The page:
Adieu Fillon?

Back in the November 2016, the French polls favoured one Republican candidate, Francois Fillon. He vowed to do his utmost to deepen public spending and increase wealth-tax cuts. However, his chances of winning the first and upcoming April presidential election, look quite grim now. Pollster predicts a deep incline of voter preference for the Les Républicains candidate in Spring. Recent rumours surrounding his wife, Penelope Fillon, are the culprit.

 

 

The weekly satiric newsprint of Le Canard Enchaîné are to blame (or thank?) for this. Fillon is currently under investigation for paying his wife more than she was due back in 1988 while she was working as a parliamentary aide. The amount in question is that of €831,440. Though, the allegations do not stop here. His children in turn, received around €83,735 between 2002 and 2007 working Fillon’s assistants while he filled the role as a senator. They provided him with legal advice — though none had the practice or training of a lawyer yet. Fillon’s conservative family values shine a light here. But, quite ironically, of course. In doing this, his family members were put on the public payroll… the very same one he wants to slash. He will only back down if evidence of his corruptions are found, he told reporters following a five hour grilling and an investigation of Fillon’s parliamentary offices.

 

 

Though, as I like to believe, no allegation is completely fiction. Fillon’s integrity as a candidate and as an MP are undeniably jeopardised. However, this is not the first time his party has been under fire for allegations of corruption. Remember former French president Nicolas Sarkozy — that guy, the one charged with €50m in illegal campaign financing from the now deceased Libyan dictator, Muammar Gaddafi. Or better yet, the more recent scandal of former Prime Minister Alain Juppé, accused of embezzling public funds for his own personal gains (shocker, I never heard of a politician doing this before). Without Fillon, the conservatives do not stand much of a chance in the election.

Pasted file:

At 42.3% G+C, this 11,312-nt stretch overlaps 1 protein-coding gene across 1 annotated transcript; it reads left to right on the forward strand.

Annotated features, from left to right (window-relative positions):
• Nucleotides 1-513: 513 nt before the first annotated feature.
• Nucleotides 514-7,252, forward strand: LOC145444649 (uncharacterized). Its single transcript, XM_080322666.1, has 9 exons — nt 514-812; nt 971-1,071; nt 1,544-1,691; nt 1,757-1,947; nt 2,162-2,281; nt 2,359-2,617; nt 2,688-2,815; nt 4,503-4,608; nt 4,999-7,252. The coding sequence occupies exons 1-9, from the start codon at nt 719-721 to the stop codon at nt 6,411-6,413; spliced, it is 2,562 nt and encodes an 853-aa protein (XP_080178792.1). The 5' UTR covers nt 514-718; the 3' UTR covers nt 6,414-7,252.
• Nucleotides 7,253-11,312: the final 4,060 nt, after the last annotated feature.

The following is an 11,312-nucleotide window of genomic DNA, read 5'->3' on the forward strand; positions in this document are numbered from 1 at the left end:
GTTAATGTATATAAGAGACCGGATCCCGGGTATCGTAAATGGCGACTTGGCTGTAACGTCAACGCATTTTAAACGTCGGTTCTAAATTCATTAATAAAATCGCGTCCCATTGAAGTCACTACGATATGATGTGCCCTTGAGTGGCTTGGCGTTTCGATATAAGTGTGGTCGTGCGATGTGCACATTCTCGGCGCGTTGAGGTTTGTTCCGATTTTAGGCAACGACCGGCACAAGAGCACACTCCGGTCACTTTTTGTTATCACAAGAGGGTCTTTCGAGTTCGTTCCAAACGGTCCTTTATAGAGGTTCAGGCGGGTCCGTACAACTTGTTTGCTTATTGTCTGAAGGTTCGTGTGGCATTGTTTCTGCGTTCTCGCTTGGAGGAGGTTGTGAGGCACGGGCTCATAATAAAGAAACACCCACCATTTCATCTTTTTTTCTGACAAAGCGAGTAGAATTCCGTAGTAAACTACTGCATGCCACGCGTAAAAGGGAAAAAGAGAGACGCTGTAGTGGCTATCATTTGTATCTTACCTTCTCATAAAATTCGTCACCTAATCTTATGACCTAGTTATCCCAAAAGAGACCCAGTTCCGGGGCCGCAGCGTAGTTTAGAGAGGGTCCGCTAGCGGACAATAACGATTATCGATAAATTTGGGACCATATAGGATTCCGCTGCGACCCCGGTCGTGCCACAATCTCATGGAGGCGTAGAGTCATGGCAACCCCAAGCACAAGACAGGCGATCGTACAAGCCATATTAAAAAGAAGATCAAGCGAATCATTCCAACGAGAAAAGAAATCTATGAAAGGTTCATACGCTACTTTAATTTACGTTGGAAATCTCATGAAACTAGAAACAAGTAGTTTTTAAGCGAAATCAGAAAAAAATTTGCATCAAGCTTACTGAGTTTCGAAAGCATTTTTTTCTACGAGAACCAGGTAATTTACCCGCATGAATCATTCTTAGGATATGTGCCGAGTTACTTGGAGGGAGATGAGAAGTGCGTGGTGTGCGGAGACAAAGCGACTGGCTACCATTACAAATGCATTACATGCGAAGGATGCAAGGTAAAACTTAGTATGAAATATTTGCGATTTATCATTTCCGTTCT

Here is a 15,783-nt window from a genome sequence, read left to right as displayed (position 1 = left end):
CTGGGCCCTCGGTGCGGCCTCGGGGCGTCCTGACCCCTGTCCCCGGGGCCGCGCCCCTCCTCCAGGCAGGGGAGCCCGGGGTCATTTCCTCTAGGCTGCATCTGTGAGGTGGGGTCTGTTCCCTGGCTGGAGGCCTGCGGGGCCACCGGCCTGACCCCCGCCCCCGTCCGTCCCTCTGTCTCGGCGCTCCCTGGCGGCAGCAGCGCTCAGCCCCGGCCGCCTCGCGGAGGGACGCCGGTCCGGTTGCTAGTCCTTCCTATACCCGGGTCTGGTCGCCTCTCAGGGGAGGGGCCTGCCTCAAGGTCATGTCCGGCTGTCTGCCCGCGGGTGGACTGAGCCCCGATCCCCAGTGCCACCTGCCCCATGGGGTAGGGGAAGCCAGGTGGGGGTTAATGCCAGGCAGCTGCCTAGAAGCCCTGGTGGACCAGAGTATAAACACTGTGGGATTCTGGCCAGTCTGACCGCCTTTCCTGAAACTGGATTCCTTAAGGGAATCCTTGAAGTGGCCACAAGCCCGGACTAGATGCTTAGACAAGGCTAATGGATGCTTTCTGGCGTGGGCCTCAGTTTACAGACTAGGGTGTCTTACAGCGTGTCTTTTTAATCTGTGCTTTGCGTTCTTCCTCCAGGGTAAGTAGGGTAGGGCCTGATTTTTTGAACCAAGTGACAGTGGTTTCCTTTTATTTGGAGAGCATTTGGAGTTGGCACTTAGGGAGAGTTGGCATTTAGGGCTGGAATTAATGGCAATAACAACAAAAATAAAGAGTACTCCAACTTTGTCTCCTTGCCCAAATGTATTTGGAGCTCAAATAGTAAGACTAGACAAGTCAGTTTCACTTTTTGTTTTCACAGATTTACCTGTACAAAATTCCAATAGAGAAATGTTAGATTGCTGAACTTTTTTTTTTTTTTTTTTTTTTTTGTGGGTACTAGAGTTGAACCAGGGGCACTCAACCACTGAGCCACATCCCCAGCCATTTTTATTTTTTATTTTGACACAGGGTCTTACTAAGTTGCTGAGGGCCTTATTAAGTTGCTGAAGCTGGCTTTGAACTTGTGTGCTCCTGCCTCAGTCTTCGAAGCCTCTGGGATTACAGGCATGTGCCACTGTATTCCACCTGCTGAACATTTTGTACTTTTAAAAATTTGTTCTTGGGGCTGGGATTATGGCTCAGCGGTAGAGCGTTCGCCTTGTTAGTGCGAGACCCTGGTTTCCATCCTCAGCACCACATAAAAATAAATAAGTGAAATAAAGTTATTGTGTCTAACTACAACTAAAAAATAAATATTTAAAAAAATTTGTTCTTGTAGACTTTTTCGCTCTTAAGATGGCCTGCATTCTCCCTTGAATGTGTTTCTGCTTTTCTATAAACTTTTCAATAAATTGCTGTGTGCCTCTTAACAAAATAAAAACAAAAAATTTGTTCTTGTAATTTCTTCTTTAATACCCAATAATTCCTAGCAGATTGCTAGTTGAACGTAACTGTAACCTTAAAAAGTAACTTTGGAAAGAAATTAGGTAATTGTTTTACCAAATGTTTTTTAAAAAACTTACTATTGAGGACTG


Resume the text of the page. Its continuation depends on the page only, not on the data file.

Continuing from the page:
They must either force Fillon to back down and start the search for a new candidate, or simply, give up. When considering both options, if no conservative contender were to run, the fate of the country would rely upon that of the socialist Emmanuel Macron, or nationalist Marine Le Pen. The former vows to place less pressure on labor-laws, whilst Le Pen, well, she’s the lovechild of Nigel Farage and Donald Trump. There’s also Benoit Hamon — the French Bernie Sanders — but even so, his chances of winning are incredibly slim.

Emma Sammut

Secretary General at The Yuppie Malta
My friends describe me as “ambitious”, “relaxed yet dedicated”, “salty” and “borderline-aggressive”. I’m often susceptible to coffee-induced musings at the height of night. And as a law student, I need the caffeine. My know-how lies within International political dynamics, especially those within the European Union.
Emma Sammut

Latest posts by Emma Sammut (see all)

Emma Sammut

My friends describe me as “ambitious”, “relaxed yet dedicated”, “salty” and “borderline-aggressive”. I’m often susceptible to coffee-induced musings at the height of night. And as a law student, I need the caffeine. My know-how lies within International political dynamics, especially those within the European Union.